UPDATE, 6:10 AM:The Sopranos creator David Chase will be among those addressing mourners at today’s 90-minute funeral service for James Gandolfini . Other remembrances will be provideed by family members and family friends.
PREVIOUSLY, TUESDAY PM: HBO released this statement tonight: “The Gandolfini family would like to express their thanks for the outpouring of good wishes and support over the past week. The family has requested that, in lieu of flowers, donations be made to Wounded Warrior Project, an organization which James was very passionate about and supported in countless ways.”
PREVIOUSLY, TUESDAY AM: By request of the Gandolfini family, media will not be permitted inside Cathedral Church of Saint John the Divine during Thursday’s funeral of James Gandolfini. HBO, along with Rubenstein Communications, are making arrangements for media to cover the service from outside the Cathedral. It has not yet been determined whether that means a pool camera will be allowed inside the service.
Meanwhile, Broadway theater marquees will go dark for one minute at 8 PM Wednesday in tribute to Gandolfini. The actor, who died June 19 in Rome at 51, earned a Tony nomination for Best Actor in a Play for his role in God Of Carnage, which ran from March 2009-June 2010. The show won the Tony for Best Play. “James Gandolfini was a consummate actor who brought individuality to each role and inspired a true connection with the audience,” Charlotte St. Martin, Executive Director of The Broadway League, said in a statement. “Whether on screen or on a Broadway stage, he made every role believable and seemingly effortless.” Gandolfini also had supporting roles on the Main Stem in A Streetcar Named Desire (1992) and On The Waterfront (1995).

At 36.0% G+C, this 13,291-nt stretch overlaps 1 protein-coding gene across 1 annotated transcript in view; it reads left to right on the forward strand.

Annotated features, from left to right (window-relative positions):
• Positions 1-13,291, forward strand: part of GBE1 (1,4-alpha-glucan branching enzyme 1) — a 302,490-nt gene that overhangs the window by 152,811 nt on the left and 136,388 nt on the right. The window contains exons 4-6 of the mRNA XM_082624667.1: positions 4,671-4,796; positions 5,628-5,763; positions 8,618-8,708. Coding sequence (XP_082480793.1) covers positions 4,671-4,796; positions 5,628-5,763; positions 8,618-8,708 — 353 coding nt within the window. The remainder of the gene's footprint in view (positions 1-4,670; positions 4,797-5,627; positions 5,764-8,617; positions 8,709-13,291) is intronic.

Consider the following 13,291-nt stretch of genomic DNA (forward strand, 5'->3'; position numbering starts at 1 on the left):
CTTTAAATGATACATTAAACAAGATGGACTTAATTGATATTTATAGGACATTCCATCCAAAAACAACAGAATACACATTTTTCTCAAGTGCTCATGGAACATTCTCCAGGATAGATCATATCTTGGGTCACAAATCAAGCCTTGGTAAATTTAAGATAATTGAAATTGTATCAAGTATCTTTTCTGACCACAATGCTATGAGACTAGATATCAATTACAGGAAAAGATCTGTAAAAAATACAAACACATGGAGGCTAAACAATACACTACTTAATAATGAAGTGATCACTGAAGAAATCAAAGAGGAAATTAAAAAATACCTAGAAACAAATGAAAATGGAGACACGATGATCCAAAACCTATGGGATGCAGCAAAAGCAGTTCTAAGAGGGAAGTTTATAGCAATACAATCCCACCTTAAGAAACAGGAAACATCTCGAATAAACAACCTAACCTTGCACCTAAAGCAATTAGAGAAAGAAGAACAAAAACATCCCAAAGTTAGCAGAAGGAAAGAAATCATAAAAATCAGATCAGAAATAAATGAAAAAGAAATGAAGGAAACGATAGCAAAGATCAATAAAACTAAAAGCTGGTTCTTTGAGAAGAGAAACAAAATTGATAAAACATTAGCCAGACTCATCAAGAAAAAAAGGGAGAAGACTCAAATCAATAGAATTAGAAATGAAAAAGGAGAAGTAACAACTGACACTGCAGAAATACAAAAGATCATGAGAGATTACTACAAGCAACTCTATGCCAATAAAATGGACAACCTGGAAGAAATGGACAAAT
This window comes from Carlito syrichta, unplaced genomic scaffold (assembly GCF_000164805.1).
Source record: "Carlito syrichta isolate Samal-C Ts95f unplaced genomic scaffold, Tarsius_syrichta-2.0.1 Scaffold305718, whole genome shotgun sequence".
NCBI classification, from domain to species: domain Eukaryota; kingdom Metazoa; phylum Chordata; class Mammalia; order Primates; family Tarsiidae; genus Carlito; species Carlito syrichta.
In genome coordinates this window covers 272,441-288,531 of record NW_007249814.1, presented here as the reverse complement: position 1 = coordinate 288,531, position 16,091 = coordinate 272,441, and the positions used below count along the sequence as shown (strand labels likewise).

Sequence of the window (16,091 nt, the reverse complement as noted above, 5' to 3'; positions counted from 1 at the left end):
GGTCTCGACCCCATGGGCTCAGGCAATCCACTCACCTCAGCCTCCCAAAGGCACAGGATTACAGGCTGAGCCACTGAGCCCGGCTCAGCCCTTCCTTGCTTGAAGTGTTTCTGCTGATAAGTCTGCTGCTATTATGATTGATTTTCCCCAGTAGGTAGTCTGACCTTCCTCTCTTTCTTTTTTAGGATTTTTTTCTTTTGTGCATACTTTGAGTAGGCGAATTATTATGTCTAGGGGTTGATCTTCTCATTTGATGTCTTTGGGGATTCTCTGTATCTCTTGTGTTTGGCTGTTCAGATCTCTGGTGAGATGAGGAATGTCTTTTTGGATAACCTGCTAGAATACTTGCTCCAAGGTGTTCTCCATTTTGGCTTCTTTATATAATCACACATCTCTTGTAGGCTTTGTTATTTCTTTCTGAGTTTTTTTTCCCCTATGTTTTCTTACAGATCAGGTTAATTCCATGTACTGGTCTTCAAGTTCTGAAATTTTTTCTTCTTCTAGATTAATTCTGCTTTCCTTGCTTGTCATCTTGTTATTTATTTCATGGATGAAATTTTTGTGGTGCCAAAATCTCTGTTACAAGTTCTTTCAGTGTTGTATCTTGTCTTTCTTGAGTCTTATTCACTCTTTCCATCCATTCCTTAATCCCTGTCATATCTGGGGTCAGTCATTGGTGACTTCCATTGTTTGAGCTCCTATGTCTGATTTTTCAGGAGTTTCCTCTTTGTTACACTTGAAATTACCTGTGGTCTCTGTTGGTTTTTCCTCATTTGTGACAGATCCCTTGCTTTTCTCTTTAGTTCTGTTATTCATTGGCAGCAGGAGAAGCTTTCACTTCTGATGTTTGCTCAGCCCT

The Sopranos: The Complete Series is currently the top seller on Amazon’s DVD Section and the first season is sitting at No. 4 on the best-seller list. Sales for the 30-disc version, priced at $124.99, have exploded from barely two weeks ago when it ranked No. 936 on Amazon’s movies and best sellers list. It currently sits at No. 2 in the overall TV/movie category. On Apple’s iTunes, the first season ranks fourth in the TV series section. Sales for the iconic series have surged following the unexpected death Wednesday of star James Gandolfini at the age of 51.
I find myself profoundly depressed over the death of James Gandolfini at age 51. He was at the center of one of my favorite shows, and one of my most cherished career memories. Back in 2000, I broke a Daily Variety story that Gandolfini had quietly renegotiated a contract for The Sopranos that would pay him $10 million for the next two seasons, including incentives for other projects he would produce and star in for HBO and Brad Grey Television. This was a good one because Gandolfini had just won an Emmy and the show, which debuted in 1999, was already assuming an iconic status that no pay cable series ever had before. HBO didn’t pay well back then, and Gandolfini’s feature quote was already at $5 million. HBO could not afford to lose him. So I’m feeling all good as I get home, and then the phone rings late in the evening at my home in Lindenhurst, Long Island.
“This is Jim Gandolfini, looking for Mike Fleming,” said the voice. When I told him he had the right number, Gandolfini said, “You just printed my salary, and I wanna know who told you.” There was a thrill, but also a jolt, because Gandolfini was so convincing as Tony Soprano. I stammered that journalists do not give up their sources, but that I had a solid one and had done my due diligence by calling HBO, the actor’s reps as well as exec producer Grey. We went back and forth for a while, and he finally said, “Look, I am just a Jersey guy trying to make a living here, and I’m not used to this.” I told him I was a Long Island guy trying to do the same. We laughed and finally he said, “Just tell me this. I need to know if my team told you this, because if they did, I can’t trust them.” Sources are sacrosanct to me, but this was an easy one because his reps had nothing to do with me finding out the information. They wouldn’t even take my call. I told him I could comfortably put my hand on a Bible and say they had nothing to do with how I got the story. He was satisfied. It was a great conversation that rivaled one I had with Hollywood Madam Heidi Fleiss before that scandal exploded. I couldn’t get her lawyer to call me back, got Heidi’s number and called her to give a heads up that I was writing that people thought no way she would make public her client list. She said that the first publication on her doorstep with $1 million could have her black book.